But wrestling is not just about what happens in the ring. The writing that sets the scene matters just as much. In the ’90s, performers cut promos that advanced storylines and made their “fights” interesting, sometimes even captivating. Now, with the WWE adopting a PG rating a few years ago, the illusion is gone. John Cena went from Eminem to Superman and only dedicated fans seemed to be bothered. Young kids loved it and the WWE was able to cash in. In terms of storytelling, there’s only so far you can go when you can’t possibly offend or shock someone. And make no mistake, the WWE, TNA and any other pro wrestling show depends on their story. In spite of being talented, Cena is the best of a weak overall lot, or one that hasn’t been unleashed the way they should be.

Even this generation’s rebel, CM Punk, would have been soft-boiled [in his defense, not by much] when compared to the top stars of the late ’90s. In an interview with Pro Wresting Torch a few years ago, former WCW head Eric Bischoff said that fans have seen it all at this point and it’s harder than ever to keep their attention.


The problem is the creative teams behind major wrestling companies are all out of ideas. And unlike a normal television sitcom, they have no off-season; the show continues every week, rain or shine. As a result, wrestling writers tend to burn out faster than a joint in a Sublime video. The only ways the professional wrestling business can truly refresh itself is by finding a balance between wrestling and the drama and give their writers more time to collaborate and assess if something is working. Even though storylines are often planned months in advance, there’s still a complete lack of polish and precision going on creatively that is too easy to notice.

While companies like TNA and WWE aggressively follow and incorporate social media into their programs, constantly mentioning Twitter and Facebook, they need to listen to their audience more. For far too long, the pro wrestling industry has maintained its carny roots and kept interested parties safety away from the big green curtain. It’s time to expose it for the tired old man it really is, which, at one time had a heart, brains and courage. It’s time he finds them and gives them to those who can make the best use of them.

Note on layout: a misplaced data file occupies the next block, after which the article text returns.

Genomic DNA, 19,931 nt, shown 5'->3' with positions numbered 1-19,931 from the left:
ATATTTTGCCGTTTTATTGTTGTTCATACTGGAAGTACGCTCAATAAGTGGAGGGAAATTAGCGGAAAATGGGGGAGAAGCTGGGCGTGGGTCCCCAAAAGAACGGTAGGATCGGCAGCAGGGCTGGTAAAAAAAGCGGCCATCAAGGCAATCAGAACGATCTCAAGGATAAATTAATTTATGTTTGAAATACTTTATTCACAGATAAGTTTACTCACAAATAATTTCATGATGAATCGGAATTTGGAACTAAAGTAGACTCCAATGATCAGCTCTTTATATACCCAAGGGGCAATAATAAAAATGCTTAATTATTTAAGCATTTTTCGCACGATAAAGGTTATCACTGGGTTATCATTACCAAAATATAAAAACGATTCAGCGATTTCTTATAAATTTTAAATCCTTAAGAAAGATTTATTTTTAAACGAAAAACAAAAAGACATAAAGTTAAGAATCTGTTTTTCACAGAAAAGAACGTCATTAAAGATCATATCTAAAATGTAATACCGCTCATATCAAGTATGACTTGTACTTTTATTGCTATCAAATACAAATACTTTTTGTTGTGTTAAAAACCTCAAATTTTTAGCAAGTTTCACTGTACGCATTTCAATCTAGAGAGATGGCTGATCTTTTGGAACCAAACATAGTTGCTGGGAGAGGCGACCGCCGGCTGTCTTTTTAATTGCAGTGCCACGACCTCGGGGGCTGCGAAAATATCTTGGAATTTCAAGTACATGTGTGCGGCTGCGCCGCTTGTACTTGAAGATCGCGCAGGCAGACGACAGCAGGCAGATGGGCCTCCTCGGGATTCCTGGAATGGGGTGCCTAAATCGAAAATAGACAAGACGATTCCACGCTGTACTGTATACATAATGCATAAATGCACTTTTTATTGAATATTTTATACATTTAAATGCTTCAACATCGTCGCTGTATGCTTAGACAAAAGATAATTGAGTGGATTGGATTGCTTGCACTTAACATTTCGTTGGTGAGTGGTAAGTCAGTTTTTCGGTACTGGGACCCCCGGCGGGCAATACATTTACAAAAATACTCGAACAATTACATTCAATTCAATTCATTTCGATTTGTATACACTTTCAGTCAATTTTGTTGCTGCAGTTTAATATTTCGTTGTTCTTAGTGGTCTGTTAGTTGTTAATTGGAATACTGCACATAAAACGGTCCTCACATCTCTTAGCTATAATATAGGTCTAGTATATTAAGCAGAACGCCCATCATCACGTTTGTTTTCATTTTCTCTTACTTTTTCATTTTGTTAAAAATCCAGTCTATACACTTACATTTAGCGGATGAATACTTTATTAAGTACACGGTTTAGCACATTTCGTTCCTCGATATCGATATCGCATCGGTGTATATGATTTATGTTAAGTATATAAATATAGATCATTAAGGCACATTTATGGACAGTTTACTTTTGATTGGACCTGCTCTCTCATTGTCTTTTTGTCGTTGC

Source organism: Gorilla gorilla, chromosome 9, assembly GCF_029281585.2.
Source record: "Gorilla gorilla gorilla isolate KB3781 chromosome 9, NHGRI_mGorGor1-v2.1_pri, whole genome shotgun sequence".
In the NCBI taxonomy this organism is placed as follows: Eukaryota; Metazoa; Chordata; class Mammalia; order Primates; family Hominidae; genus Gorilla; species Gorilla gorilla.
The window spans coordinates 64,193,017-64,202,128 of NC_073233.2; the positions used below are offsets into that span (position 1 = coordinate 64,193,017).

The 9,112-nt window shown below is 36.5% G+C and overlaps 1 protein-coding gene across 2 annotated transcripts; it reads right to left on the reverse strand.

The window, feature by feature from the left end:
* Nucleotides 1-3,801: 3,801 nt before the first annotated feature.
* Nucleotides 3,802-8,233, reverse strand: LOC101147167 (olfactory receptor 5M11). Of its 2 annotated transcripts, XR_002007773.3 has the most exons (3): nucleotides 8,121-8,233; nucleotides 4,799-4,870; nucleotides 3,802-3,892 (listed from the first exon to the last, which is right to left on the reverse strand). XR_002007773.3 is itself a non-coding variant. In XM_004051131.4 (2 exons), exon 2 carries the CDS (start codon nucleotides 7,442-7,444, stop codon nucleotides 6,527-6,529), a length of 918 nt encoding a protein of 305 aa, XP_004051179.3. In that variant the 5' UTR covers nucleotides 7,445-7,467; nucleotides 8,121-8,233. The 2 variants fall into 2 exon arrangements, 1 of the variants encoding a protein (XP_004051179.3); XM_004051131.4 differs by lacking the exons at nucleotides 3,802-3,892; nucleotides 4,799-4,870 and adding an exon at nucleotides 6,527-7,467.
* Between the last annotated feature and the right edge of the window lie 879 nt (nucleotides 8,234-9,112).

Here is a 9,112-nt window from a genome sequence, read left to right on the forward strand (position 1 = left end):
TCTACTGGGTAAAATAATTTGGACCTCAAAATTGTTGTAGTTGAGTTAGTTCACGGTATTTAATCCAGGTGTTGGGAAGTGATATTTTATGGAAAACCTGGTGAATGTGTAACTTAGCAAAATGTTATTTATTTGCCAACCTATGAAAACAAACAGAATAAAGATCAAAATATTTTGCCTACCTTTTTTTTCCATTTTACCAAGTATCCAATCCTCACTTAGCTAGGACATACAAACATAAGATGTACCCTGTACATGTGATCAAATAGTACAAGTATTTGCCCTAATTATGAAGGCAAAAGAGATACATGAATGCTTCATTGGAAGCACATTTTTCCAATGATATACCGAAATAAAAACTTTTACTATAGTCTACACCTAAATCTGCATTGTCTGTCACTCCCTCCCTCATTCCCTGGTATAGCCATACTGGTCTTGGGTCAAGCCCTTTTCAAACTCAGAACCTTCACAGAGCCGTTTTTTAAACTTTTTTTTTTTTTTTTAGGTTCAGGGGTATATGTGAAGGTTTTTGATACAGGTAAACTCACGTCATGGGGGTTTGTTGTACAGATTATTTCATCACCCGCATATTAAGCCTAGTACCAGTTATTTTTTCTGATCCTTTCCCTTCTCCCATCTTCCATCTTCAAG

While the industry is known for its ebb and flow, too many people have attempted to shake things up and fallen flat on their faces lately to make you think anything will change soon.

With that, it’s easy to how difficult a task these people have ahead of them. If you’re a writer, you’re expected to be a provider of consistently potent material. There’s no time to breathe. The same thing goes for the performers. They work hurt and risk serious injury, to put food on the table for their families and for the opportunity to entertain.

Considering this, maybe there isn’t a problem with the industry at all. Maybe this is just the nature of the beast.

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Patrick Hickey Jr.

Editor-in-Chief, Founder at Review Fix
Patrick Hickey Jr. is the Founder, Editor-in-Chief, Master Jedi and Grand Pooh-bah of He is currently a full-time Journalism and English Professor at Kingsborough Community College and a former News Editor at NBC Local Integrated Media and a National Video Games Writer at the late He has also had articles and photos published in The New York Times, The New York Daily News, Complex and The Syracuse Post-Standard. Love him. Read him.